The Fermilab colloquium introduces staff, users, students and members of the public to a wide range of scientific and science-related topics presented by notable speakers from across the country and around the world. Colloquia are open to the public.
An integral part of Fermilab’s academic culture, “orange” colloquium talks are aimed at a broad scientific and technical audience, while “green” talks are of general interest to all laboratory staff, users and members of the public.
Colloquia are open to everyone. Unless otherwise advertised, the talks are held at 4 pm on Wednesday afternoons in the One West auditorium in Wilson Hall. Members of the public wishing to attend must show a photo ID at the laboratory entrance and tell the guard on duty that they are attending the colloquium.
Fermilab upcoming colloquia
Lectures begin at 4:00 p.m. in 1 West
Appropriate for physicists Appropriate for all lab staff and members of the public
Feb. 5, 2020, 4:00 pm
It turns out that a promising proposal for solving the Quantum-Mechanical measurement problem – which is the central problem at the foundations of quantum mechanics – may shed an important and unexpected new light on the nature and the origins of the probabilities at the foundations of Statistical Mechanics. I will begin by reviewing the measurement problem, and I will give a very brief overview of various attempts at solving it. Then I will focus in on one family of such attempts - the theories of the so-called “spontaneous localization” of the wave-function. And finally, I will show how those theories – if they turn out to be true - can explain the origin of the statistical-mechanical probabilities that we need to account for (say) the second law of thermodynamics, and (more generally) for all of the rest of the special sciences.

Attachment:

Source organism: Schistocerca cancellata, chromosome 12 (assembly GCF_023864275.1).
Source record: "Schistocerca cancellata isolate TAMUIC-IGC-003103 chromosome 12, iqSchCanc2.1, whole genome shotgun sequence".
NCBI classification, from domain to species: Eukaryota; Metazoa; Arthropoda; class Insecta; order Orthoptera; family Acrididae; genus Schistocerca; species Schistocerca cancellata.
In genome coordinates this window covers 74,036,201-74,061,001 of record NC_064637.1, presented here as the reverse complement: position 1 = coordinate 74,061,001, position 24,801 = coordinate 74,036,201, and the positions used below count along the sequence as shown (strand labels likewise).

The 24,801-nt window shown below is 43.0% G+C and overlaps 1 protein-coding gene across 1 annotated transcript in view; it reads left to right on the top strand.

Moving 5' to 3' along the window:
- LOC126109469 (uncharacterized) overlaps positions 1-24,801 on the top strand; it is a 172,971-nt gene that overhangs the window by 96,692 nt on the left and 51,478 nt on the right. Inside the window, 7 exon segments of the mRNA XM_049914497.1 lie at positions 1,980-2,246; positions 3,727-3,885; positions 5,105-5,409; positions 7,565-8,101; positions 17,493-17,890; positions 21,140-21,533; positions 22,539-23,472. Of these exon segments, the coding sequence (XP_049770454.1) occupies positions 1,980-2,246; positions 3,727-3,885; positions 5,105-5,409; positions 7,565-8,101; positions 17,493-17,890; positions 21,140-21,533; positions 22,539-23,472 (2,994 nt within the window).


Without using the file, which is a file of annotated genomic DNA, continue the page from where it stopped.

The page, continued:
Feb. 26, 2020, 4:00 pm
Quantum physics is arguably the most successful scientific theory ever devised. It explains an enormous variety of natural phenomena to an extraordinary degree of accuracy — everything from semiconductors to the Sun itself. Yet there is a problem: it's unclear what this immensely fruitful theory says about reality. What is going on in the world of quantum physics? Why does "measurement" play a special role in the theory? Is it really impossible to talk about what's happening to atoms and subatomic particles when we're not looking at them? For many years, the standard answer to questions like this was to "shut up and calculate," to ignore these issues and simply use quantum physics to predict the outcomes of experiments. There was also a historical myth that went along with this answer, a myth that said Einstein had once worried about these questions, but he was shown the error of his ways by the great Danish physicist Niels Bohr. Yet that myth is simply untrue, and these thorny quantum paradoxes are far more important than most physicists once believed. In this talk, I'll explain the puzzles at the heart of quantum physics, why they matter, and what really went down between Einstein and Bohr 90 years ago.